There's a restaurant in San Francisco named after Dobbs Ferry, a not-so-famous village in New York's Hudson Valley, and another — Tacko — that was conceived as a Nantucket-themed taqueria. I suppose there's something of a tradition, then, of Bay Area chefs opening restaurants inspired by their faraway — and, to the average customer, perhaps somewhat obscure — hometowns.
You can add Cafe Eugene, a new Pacific Northwest-inspired restaurant in Albany, to the list. Ryan Murff and Jon Guhl — who also co-own Boss Burger, an excellent fast-food joint located two doors down — opened the restaurant two months ago in the old Little Star Pizza space. Little Star, which is also owned by Guhl, moved next door, so, all told, this one block of Solano Avenue now constitutes a mini-empire of American favorites — a kind of one-stop shop for your deep-dish pizza, your burgers, your clam chowder.
Amanda Joost Gehring, a former sous chef at Berkeley's Cafe Rouge who admits to having "a bit of a Pacific Northwest crush," heads up the kitchen. But it is Murff, a Eugene transplant, who has largely shaped the restaurant's identity. Many of the dishes on the opening menu are based on family recipes and food he remembers eating when he was growing up in Oregon in the Eighties and Nineties.
If no one had bothered opening an Oregon-themed restaurant in the Bay Area prior to this, it might be because, well, at the end of the day, the food Murff grew up eating in Eugene has an awful lot in common with California cuisine. Cafe Eugene shares the same rustic farm-to-table aesthetic and honor-thy-ingredients cooking philosophy as dozens of other East Bay establishments, and even its homey, "Oregonian" decor — old, mismatched dining chairs and wood paneling like the kind you might find inside a fishing cabin — is very much in line with current Bay Area trends.
Put it this way: You could shoot Portlandia just as easily in, say, Temescal Alley as you can in Portland proper.
Murff pointed out that there are subtle culinary differences, in emphasis if not in essence. In part because of regional climate differences, Pacific Northwest cuisine tends to feature more cold-weather food (e.g., chowders and stews), and the prevalence of smoked fish points to both Scandinavian and Native American influences. The city of Eugene, in particular, has long had a Berkeley-esque, granola-hippie streak that manifests itself in a number of singular specialties — for instance, a vegan dip known as "tofu pâté." (Cafe Eugene offers a house-made version.)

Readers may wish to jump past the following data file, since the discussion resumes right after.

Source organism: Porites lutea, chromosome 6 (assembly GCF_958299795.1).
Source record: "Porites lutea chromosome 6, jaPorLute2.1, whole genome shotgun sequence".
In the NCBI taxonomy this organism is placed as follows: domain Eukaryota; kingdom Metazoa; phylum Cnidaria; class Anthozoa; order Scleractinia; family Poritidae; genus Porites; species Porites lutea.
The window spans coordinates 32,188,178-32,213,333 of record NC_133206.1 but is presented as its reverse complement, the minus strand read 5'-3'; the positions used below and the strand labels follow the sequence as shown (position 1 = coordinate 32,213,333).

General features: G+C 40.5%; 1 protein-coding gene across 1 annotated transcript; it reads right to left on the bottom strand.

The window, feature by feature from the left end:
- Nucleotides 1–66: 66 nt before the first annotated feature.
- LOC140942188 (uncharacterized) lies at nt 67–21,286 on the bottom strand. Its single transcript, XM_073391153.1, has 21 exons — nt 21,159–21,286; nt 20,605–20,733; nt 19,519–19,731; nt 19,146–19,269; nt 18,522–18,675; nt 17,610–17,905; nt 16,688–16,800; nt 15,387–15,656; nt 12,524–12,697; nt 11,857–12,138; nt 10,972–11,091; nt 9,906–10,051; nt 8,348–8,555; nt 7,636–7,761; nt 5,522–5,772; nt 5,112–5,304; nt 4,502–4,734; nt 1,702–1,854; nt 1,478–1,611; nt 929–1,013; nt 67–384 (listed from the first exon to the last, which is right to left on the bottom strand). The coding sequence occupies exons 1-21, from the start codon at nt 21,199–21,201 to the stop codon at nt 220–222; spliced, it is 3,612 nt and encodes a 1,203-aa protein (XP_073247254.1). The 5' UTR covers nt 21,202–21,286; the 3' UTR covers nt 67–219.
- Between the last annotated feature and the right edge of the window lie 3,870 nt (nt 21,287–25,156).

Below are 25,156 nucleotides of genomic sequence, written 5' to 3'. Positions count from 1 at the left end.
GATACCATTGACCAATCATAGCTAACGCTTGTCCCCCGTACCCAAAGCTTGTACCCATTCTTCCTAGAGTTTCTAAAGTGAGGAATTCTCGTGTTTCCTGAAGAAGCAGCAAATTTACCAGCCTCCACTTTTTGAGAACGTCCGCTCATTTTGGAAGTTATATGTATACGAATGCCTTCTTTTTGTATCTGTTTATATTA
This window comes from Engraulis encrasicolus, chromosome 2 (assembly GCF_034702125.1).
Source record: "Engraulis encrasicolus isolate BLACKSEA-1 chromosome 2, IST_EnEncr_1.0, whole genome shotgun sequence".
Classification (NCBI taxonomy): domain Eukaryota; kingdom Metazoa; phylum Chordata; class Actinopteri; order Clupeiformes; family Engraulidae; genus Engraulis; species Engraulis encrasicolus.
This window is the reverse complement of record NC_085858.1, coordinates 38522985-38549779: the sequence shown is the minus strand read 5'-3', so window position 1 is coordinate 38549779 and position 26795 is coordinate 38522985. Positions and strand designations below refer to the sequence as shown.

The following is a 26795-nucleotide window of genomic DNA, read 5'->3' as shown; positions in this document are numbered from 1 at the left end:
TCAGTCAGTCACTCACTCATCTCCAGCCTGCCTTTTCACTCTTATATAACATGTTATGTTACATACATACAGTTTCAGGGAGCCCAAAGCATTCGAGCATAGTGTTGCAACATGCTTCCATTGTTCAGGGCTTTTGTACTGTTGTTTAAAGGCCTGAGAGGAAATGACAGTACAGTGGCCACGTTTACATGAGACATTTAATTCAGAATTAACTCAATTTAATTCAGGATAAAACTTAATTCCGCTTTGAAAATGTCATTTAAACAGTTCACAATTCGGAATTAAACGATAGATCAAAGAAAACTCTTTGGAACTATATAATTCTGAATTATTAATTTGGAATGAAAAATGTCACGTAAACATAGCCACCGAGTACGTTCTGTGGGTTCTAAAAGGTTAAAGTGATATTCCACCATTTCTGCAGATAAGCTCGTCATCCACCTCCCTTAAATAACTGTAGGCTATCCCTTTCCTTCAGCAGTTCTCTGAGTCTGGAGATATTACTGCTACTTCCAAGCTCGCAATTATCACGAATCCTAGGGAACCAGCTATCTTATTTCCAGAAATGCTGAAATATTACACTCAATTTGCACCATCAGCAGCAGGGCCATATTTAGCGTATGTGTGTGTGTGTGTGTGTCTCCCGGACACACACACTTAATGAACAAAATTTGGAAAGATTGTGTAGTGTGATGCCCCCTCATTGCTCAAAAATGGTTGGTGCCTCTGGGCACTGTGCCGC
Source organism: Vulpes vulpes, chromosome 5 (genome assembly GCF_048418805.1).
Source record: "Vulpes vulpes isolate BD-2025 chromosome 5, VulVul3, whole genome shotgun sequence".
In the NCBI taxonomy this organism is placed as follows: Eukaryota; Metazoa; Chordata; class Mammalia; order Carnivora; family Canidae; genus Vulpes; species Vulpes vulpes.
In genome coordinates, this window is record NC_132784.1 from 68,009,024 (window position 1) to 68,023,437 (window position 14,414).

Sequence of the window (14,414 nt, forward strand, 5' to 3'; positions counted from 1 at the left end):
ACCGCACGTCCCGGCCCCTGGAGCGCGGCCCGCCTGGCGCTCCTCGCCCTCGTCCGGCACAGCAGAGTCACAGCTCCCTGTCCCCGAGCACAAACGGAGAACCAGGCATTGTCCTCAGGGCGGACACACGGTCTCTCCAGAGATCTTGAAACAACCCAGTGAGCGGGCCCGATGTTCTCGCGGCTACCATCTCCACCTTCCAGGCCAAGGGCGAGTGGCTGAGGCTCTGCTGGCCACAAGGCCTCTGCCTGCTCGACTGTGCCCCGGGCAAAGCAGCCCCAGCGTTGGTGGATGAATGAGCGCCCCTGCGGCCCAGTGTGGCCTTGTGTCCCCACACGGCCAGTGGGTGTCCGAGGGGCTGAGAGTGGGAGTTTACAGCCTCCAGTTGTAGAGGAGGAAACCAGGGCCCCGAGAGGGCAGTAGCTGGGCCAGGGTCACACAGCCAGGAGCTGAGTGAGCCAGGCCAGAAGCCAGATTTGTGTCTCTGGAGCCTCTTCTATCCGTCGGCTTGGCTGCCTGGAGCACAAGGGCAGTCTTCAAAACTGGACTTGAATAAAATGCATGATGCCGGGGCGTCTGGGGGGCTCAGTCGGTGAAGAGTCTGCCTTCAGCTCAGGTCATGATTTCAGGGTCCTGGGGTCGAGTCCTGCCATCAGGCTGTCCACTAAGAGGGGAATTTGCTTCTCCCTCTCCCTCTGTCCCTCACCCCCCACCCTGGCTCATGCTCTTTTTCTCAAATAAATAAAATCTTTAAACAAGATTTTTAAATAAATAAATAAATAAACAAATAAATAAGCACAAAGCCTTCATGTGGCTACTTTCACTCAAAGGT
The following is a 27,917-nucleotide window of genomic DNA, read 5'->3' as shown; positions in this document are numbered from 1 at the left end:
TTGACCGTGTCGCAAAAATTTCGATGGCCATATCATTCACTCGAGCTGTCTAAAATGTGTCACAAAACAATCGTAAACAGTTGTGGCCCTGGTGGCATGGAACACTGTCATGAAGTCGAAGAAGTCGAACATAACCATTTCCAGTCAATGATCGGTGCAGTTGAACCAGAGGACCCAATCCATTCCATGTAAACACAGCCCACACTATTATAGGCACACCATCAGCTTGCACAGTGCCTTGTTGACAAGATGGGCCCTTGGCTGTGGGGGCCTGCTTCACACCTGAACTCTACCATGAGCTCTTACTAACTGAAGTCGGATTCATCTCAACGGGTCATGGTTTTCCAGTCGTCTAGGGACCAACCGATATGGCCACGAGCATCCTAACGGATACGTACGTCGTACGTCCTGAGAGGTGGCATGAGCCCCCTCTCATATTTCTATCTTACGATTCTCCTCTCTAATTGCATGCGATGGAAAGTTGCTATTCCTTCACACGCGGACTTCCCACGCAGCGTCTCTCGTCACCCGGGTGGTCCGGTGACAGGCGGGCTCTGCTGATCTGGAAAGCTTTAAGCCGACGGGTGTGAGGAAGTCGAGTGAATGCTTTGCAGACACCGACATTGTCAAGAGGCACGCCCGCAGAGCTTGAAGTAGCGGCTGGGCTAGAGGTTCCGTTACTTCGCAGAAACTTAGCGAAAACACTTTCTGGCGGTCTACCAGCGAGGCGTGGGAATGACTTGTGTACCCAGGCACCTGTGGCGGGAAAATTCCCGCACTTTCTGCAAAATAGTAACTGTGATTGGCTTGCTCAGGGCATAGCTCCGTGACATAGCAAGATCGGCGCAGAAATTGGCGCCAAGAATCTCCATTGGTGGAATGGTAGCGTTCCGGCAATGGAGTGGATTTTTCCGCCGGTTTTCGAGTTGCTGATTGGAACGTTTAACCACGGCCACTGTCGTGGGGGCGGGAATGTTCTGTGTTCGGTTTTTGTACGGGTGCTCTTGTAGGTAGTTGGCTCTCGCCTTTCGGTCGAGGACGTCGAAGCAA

But the food at Cafe Eugene is mostly indistinguishable from what any number of Alice Waters disciples are cooking at restaurants around the Bay Area — with a little bit more seafood, perhaps. Take, for instance, the "Oregon toasts" appetizer, which were less some elusive regional delicacy than they were a slight variation on bruschetta: loosely "Oregon-style" ingredients piled onto slices of toasted Acme bread. In addition to that tofu spread (which I haven't tried), topping options included a marinated mushroom and paddlefish caviar combo that was incredibly addictive — the briny undercurrent of the caviar accentuated by a thin coin of raw oyster mushroom (a less bougie stand-in for shaved truffle). Another version featured smoked salmon and cured trout roe, both tasty and both prepared in-house.
Likewise, the fact that there wasn't anything particularly Pacific Northwest about a burrata and beet salad didn't take anything away from its deliciousness. I loved the way the cheese spread on top like oozy, melted marshmallow, and the way the pickled beets offered a bright, intensely tangy counterpoint to bitter endive leaves and wholesome-tasting watercress sprouts. And the only Pacific Northwest connection in a Brussels sprout and cauliflower casserole was a Mornay sauce made with Oregon cheddar — and I found that sauce a bit too grainy to be enjoyable.